DENVER--Saying that he wants Utah's insurance exchange “to survive and thrive
as we originally envisioned it,” the state's governor asked President Obama to
certify the exchange as complying with the federal health care reform law.
In a Dec. 10 letter, Utah Gov. Gary R. Herbert (R) said he hopes the state's
exchange, which was created before the Affordable Care Act, can become “a model
for other states to use as a platform for their own versions regarding
The governor also asked the president to instruct the Department of Health
and Human Services to declare the Utah exchange model as the minimum federal
standard for ACA-compliant exchanges. “I am confident that if you make this
change, several other states will join Utah and request certification for 'state
based exchanges' based on our model, thus spreading a proven approach that
lowers costs and increases access,” Herbert said.
Obama has “supported giving flexibility to the states,” Herbert noted.
“Certifying our current exchange will give us that flexibility.”
Herbert noted Utah is required to inform HHS of its plan regarding a federal
health benefit exchange under ACA by Dec. 14, and he asked for “help” regarding
his requests before that deadline.
The governor said the Utah exchange “is now fully functional, offering a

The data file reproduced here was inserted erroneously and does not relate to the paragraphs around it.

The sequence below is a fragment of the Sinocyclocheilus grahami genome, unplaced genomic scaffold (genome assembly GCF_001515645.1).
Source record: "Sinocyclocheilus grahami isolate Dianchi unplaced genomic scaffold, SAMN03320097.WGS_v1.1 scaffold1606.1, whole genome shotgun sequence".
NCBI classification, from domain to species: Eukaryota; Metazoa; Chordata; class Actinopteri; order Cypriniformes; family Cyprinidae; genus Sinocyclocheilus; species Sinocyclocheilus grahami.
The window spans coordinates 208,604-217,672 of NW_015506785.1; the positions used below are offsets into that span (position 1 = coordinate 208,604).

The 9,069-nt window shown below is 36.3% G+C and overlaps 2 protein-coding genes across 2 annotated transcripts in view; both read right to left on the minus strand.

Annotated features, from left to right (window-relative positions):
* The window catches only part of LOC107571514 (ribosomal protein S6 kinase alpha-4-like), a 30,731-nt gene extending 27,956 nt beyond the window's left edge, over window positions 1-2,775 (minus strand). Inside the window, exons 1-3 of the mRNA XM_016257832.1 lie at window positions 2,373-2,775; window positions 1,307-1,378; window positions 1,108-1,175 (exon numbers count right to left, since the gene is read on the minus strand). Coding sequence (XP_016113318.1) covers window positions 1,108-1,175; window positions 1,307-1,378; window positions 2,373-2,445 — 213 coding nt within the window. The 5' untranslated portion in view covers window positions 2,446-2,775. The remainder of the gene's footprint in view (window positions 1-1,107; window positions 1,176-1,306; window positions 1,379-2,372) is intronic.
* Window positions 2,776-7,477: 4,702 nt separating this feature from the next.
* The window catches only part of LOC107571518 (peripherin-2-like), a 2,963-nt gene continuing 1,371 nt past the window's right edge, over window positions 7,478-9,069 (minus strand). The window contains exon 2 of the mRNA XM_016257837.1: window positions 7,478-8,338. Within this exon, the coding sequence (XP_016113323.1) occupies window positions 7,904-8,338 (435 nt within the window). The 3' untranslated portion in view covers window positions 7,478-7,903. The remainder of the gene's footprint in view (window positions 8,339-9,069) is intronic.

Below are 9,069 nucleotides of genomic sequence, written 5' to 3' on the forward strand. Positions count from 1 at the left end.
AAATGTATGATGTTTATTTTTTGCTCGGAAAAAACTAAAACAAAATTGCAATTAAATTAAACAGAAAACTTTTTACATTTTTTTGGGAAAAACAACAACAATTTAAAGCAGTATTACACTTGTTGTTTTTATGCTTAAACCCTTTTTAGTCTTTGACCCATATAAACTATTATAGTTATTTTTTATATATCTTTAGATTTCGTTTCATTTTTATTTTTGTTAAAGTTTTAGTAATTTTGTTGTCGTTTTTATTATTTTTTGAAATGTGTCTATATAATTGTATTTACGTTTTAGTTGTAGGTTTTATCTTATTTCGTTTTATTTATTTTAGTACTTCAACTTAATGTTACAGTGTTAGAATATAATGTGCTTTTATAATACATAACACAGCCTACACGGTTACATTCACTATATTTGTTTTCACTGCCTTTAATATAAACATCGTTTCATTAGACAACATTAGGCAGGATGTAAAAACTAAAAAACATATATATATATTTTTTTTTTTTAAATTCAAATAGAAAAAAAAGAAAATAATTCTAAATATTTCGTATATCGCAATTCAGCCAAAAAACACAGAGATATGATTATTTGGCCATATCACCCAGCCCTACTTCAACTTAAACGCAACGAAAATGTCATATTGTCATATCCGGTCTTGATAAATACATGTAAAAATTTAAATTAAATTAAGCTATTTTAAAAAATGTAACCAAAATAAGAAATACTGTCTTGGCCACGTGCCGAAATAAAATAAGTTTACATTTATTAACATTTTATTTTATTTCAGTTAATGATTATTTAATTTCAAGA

choice of 140 health insurance plans to 7,646 individuals in 318 small
businesses throughout Utah. We are now embarking on a dramatic expansion of our
exchange to more small businesses and we plan to include individuals and larger
businesses in our exchange in the near future.”
By contrast, the governor wrote, HHS officials' current interpretation of ACA
is to require states to take a more government-centric, standardized approach to
exchanges. “This results in less choice and more reliance on public programs,”
For example, Herbert said, the state is “committed to helping those who need
the support” of Medicaid and the Children's Health Insurance Program. “However,”
he noted, “we never intended for our exchange to administer Medicaid, enforce
the individual mandate, or distribute federal tax credits.”
An HHS spokesman was not available for comment on Herbert's letter.
Herbert said that Utah has developed several innovative proposals to reduce
costs, increase quality, and assure access to health care for Medicaid
recipients. But when it has submitted waiver requests, HHS officials “met them
with either reluctance or rejection.”
The governor submitted a list to the president of
all Medicaid requests it has submitted since 2007. Seven of the nine were
rejected, Herbert said.
“When HHS cherry-picks parts they favor and rejects other vital plan
components, it becomes impossible to accomplish our overall objectives,” he
By Tripp Baltz
The governor's letter is at http://op.bna.com/hl.nsf/r?Open=bbrk-92vsgd.
The list of Utah's Medicaid waiver requests since 2007 is at http://op.bna.com/hl.nsf/r?Open=bbrk-92vset.
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